A New History of Graphic Design in an Old Book
I’ve actually owned a copy of The History and Development of Advertising by Frank Presbrey for 20 years and in all that time I never even cracked it open. A few weeks ago, I did the deed. It was a revelation—yet, not all the content in this 1929 publication was new to me. Indeed, a lot of Presbrey’s account supports my own theories and ideas about both the nexus and origins of advertising and graphic design.
W.A. Dwiggins had already coined the term “graphic design” by the time this was published, but very few others used it then. Presbrey does not invoke the term even once in the 642-page volume (nor does he say “commercial art”). Even so, and even though it was not his intent, Presbrey—who also wrote books on motoring, athletics, railroads, and more—laid the groundwork for a history of modern typography as practiced in the advertising medium.
In “Chapter XXVIII: The Arrival of Newspaper Display,” he demonstrates the precise moment when advertising compositors switched from “agate” type to “Big Black Type Display.” In a writing style that is refreshingly robust for a trade history, he underscores the notion that graphic design emerged upright from the slime of advertising:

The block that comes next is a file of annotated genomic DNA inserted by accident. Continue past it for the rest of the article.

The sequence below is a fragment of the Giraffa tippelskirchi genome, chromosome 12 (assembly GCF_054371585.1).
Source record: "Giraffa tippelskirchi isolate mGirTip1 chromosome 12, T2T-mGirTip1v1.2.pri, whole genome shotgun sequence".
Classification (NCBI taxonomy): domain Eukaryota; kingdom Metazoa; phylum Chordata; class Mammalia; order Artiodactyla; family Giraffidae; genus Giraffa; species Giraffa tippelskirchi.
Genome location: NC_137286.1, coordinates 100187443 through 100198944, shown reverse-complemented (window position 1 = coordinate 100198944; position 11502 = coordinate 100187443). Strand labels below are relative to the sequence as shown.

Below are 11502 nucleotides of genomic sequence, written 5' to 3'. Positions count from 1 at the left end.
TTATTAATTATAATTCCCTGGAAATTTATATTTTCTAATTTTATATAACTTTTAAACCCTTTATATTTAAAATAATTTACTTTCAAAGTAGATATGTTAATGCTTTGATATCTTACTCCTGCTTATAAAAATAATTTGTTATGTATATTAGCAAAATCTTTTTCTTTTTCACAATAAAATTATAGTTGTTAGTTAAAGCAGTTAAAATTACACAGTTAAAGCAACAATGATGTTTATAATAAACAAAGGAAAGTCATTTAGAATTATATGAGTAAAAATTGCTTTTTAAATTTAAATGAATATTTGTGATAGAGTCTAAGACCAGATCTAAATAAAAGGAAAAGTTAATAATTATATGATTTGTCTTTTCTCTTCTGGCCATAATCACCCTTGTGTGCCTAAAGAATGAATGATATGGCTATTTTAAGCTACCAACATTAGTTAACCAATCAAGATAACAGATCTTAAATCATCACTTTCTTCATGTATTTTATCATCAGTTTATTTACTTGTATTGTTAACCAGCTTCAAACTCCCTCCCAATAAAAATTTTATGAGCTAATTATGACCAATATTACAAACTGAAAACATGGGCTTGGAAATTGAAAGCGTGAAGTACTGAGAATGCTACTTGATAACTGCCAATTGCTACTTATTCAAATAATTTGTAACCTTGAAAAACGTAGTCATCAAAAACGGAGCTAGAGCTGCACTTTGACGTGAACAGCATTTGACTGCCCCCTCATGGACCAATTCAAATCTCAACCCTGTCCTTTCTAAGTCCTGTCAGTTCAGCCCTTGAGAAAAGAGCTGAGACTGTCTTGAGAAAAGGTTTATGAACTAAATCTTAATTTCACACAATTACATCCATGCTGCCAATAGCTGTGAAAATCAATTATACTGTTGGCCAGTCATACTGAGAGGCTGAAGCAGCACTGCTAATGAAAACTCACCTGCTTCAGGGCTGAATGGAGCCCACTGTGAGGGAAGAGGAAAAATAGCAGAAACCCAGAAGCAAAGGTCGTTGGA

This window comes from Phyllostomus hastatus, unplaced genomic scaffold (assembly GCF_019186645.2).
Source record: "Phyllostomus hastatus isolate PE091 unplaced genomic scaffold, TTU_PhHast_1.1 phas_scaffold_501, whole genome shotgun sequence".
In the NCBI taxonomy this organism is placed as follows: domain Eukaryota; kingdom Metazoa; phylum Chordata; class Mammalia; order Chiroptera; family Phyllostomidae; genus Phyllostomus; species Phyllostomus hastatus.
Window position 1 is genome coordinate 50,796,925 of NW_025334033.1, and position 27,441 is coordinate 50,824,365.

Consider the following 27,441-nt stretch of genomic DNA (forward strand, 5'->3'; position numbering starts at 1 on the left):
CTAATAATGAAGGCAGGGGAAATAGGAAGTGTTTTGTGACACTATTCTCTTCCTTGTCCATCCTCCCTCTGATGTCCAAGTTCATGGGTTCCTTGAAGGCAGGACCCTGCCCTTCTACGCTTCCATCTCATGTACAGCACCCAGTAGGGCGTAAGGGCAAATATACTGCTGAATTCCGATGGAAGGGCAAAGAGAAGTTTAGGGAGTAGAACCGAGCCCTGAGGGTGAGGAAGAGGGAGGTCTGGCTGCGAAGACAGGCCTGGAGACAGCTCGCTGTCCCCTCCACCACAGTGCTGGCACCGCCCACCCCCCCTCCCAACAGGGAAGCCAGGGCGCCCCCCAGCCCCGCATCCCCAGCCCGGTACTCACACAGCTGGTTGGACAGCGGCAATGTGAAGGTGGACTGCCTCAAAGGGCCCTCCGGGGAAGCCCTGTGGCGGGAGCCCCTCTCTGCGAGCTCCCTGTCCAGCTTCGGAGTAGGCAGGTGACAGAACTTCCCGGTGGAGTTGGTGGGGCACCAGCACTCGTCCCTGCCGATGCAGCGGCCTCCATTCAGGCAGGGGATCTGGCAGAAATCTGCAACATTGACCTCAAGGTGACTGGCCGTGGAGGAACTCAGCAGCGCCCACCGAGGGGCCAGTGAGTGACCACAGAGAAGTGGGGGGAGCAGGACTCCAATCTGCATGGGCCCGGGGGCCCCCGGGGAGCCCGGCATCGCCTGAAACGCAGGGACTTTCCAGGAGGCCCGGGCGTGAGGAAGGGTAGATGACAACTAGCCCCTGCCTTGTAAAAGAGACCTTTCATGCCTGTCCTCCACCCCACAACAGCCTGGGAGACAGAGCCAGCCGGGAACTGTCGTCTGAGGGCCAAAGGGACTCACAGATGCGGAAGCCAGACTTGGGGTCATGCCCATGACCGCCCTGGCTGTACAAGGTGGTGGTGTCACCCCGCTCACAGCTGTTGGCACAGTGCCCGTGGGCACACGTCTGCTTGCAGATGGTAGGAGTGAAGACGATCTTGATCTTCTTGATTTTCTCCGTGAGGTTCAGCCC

When display really began to be used regularly in American newspapers, bond houses and departments stores were the first to employ it. Newspaper plants appeared to have no compositors capable of a good set-up, or else were unwilling to give the matter time-taking attention. . . . Much better work was being done in the job printing plant, particularly on theatrical bills. The best typographical work that appeared in newspapers was in the electrotypes that came from the job printing plant to which an advertisers had sent copy for setting. . . . As more attention came to be given the subject the trend was toward gothic type, and this font later became so popular that the 80s and 90s are identified as ‘the gothic period in display.’
That advertising is the “mother of graphic design” vividly comes to life in Presbrey’s book. But the fact that advertisers did not exhibit much motherly affection for the board men and women who devoted themselves to the niceties of type and image is also borne out.
Another of the many insights is found in “Chapter XLI: Tremendous Effect of the Half-Tone,” in which Presbrey notes:
Advertising men came to a new realization of the value of illustration, and the great bicycle publicity of the 90s reflected theire heightened appreciation of its worth. . . . Then came what was regarded as a flood of illustration, the human character trade-mark being an early and effective use of the new aid. . . . By 1896 illustrations had become so much a characteristic of the advertisement that [that time was known as] ‘the picture period.’
For more Steven Heller, don’t miss his upcoming DesignCast, “Researching Design History: From a Personal Perspective,” streaming live on Wednesday, June 27.